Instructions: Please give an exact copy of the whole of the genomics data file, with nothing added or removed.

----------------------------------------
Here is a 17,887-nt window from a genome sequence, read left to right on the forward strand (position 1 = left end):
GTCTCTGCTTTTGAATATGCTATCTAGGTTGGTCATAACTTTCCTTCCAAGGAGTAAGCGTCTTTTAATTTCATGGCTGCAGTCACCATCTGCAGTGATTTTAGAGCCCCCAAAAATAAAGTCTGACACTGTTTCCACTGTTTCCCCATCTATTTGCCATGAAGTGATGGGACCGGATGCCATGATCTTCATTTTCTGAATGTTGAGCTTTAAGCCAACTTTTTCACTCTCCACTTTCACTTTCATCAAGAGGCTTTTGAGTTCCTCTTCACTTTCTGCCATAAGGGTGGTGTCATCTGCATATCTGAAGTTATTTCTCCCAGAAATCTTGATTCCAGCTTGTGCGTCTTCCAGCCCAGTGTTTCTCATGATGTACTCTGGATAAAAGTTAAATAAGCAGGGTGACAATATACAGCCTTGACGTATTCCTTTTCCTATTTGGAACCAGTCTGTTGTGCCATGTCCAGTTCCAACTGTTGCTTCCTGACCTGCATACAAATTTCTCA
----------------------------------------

Here is a 17,887-nt window from a genome sequence, read left to right on the forward strand (position 1 = left end):
GTCTCTGCTTTTGAATATGCTATCTAGGTTGGTCATAACTTTCCTTCCAAGGAGTAAGCGTCTTTTAATTTCATGGCTGCAGTCACCATCTGCAGTGATTTTAGAGCCCCCAAAAATAAAGTCTGACACTGTTTCCACTGTTTCCCCATCTATTTGCCATGAAGTGATGGGACCGGATGCCATGATCTTCATTTTCTGAATGTTGAGCTTTAAGCCAACTTTTTCACTCTCCACTTTCACTTTCATCAAGAGGCTTTTGAGTTCCTCTTCACTTTCTGCCATAAGGGTGGTGTCATCTGCATATCTGAAGTTATTTCTCCCAGAAATCTTGATTCCAGCTTGTGCGTCTTCCAGCCCAGTGTTTCTCATGATGTACTCTGGATAAAAGTTAAATAAGCAGGGTGACAATATACAGCCTTGACGTATTCCTTTTCCTATTTGGAACCAGTCTGTTGTGCCATGTCCAGTTCCAACTGTTGCTTCCTGACCTGCATACAAATTTCTCA